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Private neuropsychological evaluation v. special education evaluation

A frequently asked question that I get is to explain the difference between a private neuropsychological evaluation and a school evaluation. There are several differences, including expertise of evaluators and diagnostic considerations. Both types of evaluations can be instrumental in ensuring that your child gets the accommodations and support necessary to meet his or her individual needs.



School evaluations are conducted by the special education department of your school district and are generally completed once a parent requests a full evaluation. A school evaluation has many parts, based on the presenting issue.

The parts vary by school district, but generally a school psychologist will conduct a psychological portion, a special educator will conduct the educational portion, a speech and language pathologist will conduct a speech and language evaluation (if applicable), an occupational therapist will conduct an occupational therapy evaluation (if applicable), and a physical therapist will conduct a physical therapy evaluation (if applicable).

Other types of evaluations may also be completed by different specialists, such as a home evaluation or functional behavioral analysis. Each evaluator has specialized training in his or her specific field. The purpose of the school evaluation is to identify any issues that impact the student’s ability to access school curricula.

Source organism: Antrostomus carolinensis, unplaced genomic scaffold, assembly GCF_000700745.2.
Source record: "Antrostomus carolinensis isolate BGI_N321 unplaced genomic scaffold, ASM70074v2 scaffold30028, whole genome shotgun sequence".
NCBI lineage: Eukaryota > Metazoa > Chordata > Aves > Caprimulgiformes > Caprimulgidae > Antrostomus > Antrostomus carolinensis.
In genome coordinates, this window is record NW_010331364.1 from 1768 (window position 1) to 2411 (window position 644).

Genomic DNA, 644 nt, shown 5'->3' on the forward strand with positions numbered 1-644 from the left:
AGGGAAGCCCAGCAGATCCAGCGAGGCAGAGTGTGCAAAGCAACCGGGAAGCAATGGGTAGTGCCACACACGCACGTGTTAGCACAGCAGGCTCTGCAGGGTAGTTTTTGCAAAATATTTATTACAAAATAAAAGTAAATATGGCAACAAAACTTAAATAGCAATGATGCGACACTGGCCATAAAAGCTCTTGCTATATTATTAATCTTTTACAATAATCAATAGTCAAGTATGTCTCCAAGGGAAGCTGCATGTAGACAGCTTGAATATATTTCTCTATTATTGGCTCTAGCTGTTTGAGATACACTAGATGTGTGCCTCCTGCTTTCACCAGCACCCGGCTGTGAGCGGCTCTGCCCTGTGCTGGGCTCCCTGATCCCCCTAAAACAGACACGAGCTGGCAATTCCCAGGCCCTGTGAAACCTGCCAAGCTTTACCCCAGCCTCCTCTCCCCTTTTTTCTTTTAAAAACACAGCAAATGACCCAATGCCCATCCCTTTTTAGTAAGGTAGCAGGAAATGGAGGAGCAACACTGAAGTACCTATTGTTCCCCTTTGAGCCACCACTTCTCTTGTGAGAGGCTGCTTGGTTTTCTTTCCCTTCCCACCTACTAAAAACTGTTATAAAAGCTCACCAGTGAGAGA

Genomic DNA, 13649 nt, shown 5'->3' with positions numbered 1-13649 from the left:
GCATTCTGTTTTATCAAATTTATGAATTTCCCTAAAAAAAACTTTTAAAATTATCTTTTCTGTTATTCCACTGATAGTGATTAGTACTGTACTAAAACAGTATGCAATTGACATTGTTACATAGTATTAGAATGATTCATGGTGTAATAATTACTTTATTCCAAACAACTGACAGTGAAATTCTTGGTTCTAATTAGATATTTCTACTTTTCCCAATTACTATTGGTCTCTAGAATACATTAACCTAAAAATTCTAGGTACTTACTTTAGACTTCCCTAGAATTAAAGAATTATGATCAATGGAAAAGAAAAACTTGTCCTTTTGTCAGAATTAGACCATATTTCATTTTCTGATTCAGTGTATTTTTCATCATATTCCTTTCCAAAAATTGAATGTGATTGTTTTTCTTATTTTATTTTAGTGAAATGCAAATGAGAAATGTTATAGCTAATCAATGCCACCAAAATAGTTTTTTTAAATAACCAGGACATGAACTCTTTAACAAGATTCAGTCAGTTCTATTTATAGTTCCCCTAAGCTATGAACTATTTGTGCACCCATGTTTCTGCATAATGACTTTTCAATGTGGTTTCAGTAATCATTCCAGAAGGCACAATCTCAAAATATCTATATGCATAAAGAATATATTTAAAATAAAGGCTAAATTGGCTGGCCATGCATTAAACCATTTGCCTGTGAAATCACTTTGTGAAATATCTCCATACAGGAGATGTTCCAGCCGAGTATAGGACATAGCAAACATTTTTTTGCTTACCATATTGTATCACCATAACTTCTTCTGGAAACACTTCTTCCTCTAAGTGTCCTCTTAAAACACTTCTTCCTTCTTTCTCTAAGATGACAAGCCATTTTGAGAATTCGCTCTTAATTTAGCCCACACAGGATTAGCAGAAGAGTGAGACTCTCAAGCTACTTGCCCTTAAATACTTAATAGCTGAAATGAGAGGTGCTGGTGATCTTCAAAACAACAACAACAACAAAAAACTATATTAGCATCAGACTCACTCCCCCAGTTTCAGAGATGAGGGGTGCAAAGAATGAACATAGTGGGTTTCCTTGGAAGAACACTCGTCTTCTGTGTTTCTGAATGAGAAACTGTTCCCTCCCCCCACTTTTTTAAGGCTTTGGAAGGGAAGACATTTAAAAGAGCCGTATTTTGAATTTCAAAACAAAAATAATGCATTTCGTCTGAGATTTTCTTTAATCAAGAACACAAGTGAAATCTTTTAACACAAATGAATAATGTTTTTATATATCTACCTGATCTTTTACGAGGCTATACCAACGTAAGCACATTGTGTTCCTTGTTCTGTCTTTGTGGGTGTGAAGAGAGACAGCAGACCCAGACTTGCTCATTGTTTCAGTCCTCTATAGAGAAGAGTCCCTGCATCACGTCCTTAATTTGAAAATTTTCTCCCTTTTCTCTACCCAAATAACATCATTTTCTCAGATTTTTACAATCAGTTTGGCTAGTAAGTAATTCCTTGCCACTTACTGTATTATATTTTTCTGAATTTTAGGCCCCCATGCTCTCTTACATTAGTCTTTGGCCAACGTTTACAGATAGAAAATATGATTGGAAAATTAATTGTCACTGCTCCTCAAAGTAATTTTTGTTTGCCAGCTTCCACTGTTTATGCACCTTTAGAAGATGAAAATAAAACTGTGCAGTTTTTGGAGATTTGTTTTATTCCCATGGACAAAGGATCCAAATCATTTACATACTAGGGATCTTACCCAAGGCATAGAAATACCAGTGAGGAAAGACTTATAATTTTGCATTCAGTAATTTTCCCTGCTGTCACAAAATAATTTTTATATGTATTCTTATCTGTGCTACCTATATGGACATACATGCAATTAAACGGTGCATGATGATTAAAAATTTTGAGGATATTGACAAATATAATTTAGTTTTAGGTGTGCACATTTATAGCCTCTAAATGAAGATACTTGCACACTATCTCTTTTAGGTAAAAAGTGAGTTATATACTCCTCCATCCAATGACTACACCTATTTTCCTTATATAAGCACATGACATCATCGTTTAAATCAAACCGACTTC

“Again, this varies district to district, but most districts in Massachusetts will not provide an emotional or neuropsychological diagnosis, such as anxiety, depression, ADHD, or autism. A school evaluation may be sufficient if the presenting issue is primarily academic or specific to one of these specialized areas (speech, occupational therapy, physical therapy).”

The pitfall of school evaluations


One pitfall of school evaluations is that typically if a child scores in the Average range on a given measure, he/she is seen as able to access the curricula, and often does not qualify for services.

A private neuropsychological evaluation will consist of one evaluator who looks at most areas a school evaluation will look at. A neuropsychologist will also be able to look more in depth at certain areas and be able to tailor the evaluation to your child’s needs. A neuropsychologist will provide a diagnosis (if relevant), which may help make a case for school accommodations.

Additionally, neuropsychologists will make specific recommendations to support a child’s functioning outside of school. If you are concerned that your child may have a diagnosis, such as ADHD, autism, or an emotional disorder, a private evaluation will give you the most information.



If you are concerned that your child may have a diagnosis, such as ADHD, autism, or an emotional disorder, a private evaluation will give you the most information. ”